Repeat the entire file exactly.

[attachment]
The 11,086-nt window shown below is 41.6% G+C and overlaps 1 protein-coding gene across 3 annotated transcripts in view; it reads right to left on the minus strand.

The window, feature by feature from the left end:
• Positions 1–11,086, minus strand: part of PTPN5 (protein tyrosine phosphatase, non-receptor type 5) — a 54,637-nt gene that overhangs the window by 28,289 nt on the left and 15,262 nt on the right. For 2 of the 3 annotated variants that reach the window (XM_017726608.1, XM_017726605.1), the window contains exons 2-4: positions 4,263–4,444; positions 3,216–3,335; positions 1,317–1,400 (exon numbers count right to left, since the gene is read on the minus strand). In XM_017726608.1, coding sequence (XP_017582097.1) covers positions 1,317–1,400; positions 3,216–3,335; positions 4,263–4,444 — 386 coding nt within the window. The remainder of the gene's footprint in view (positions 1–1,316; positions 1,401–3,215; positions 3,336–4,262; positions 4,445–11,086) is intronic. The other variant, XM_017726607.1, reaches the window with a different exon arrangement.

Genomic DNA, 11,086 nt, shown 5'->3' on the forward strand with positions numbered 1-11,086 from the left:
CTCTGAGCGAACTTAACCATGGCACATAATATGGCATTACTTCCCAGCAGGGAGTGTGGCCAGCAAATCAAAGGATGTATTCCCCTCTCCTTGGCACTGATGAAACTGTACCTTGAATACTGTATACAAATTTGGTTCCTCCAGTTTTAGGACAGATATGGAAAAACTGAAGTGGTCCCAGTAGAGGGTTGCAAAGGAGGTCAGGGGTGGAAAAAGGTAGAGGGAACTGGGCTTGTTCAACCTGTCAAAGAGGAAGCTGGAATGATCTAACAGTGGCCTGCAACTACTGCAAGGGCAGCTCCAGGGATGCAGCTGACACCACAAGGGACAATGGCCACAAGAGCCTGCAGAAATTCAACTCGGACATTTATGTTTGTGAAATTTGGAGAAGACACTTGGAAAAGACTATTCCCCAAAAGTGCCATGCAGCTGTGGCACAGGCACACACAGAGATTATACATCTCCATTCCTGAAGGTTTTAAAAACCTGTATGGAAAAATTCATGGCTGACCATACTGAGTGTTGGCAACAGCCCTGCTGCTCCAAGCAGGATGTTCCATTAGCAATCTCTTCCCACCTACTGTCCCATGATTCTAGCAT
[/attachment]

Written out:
The 11,086-nt window shown below is 41.6% G+C and overlaps 1 protein-coding gene across 3 annotated transcripts in view; it reads right to left on the minus strand.

The window, feature by feature from the left end:
• Positions 1–11,086, minus strand: part of PTPN5 (protein tyrosine phosphatase, non-receptor type 5) — a 54,637-nt gene that overhangs the window by 28,289 nt on the left and 15,262 nt on the right. For 2 of the 3 annotated variants that reach the window (XM_017726608.1, XM_017726605.1), the window contains exons 2-4: positions 4,263–4,444; positions 3,216–3,335; positions 1,317–1,400 (exon numbers count right to left, since the gene is read on the minus strand). In XM_017726608.1, coding sequence (XP_017582097.1) covers positions 1,317–1,400; positions 3,216–3,335; positions 4,263–4,444 — 386 coding nt within the window. The remainder of the gene's footprint in view (positions 1–1,316; positions 1,401–3,215; positions 3,336–4,262; positions 4,445–11,086) is intronic. The other variant, XM_017726607.1, reaches the window with a different exon arrangement.

Genomic DNA, 11,086 nt, shown 5'->3' on the forward strand with positions numbered 1-11,086 from the left:
CTCTGAGCGAACTTAACCATGGCACATAATATGGCATTACTTCCCAGCAGGGAGTGTGGCCAGCAAATCAAAGGATGTATTCCCCTCTCCTTGGCACTGATGAAACTGTACCTTGAATACTGTATACAAATTTGGTTCCTCCAGTTTTAGGACAGATATGGAAAAACTGAAGTGGTCCCAGTAGAGGGTTGCAAAGGAGGTCAGGGGTGGAAAAAGGTAGAGGGAACTGGGCTTGTTCAACCTGTCAAAGAGGAAGCTGGAATGATCTAACAGTGGCCTGCAACTACTGCAAGGGCAGCTCCAGGGATGCAGCTGACACCACAAGGGACAATGGCCACAAGAGCCTGCAGAAATTCAACTCGGACATTTATGTTTGTGAAATTTGGAGAAGACACTTGGAAAAGACTATTCCCCAAAAGTGCCATGCAGCTGTGGCACAGGCACACACAGAGATTATACATCTCCATTCCTGAAGGTTTTAAAAACCTGTATGGAAAAATTCATGGCTGACCATACTGAGTGTTGGCAACAGCCCTGCTGCTCCAAGCAGGATGTTCCATTAGCAATCTCTTCCCACCTACTGTCCCATGATTCTAGCAT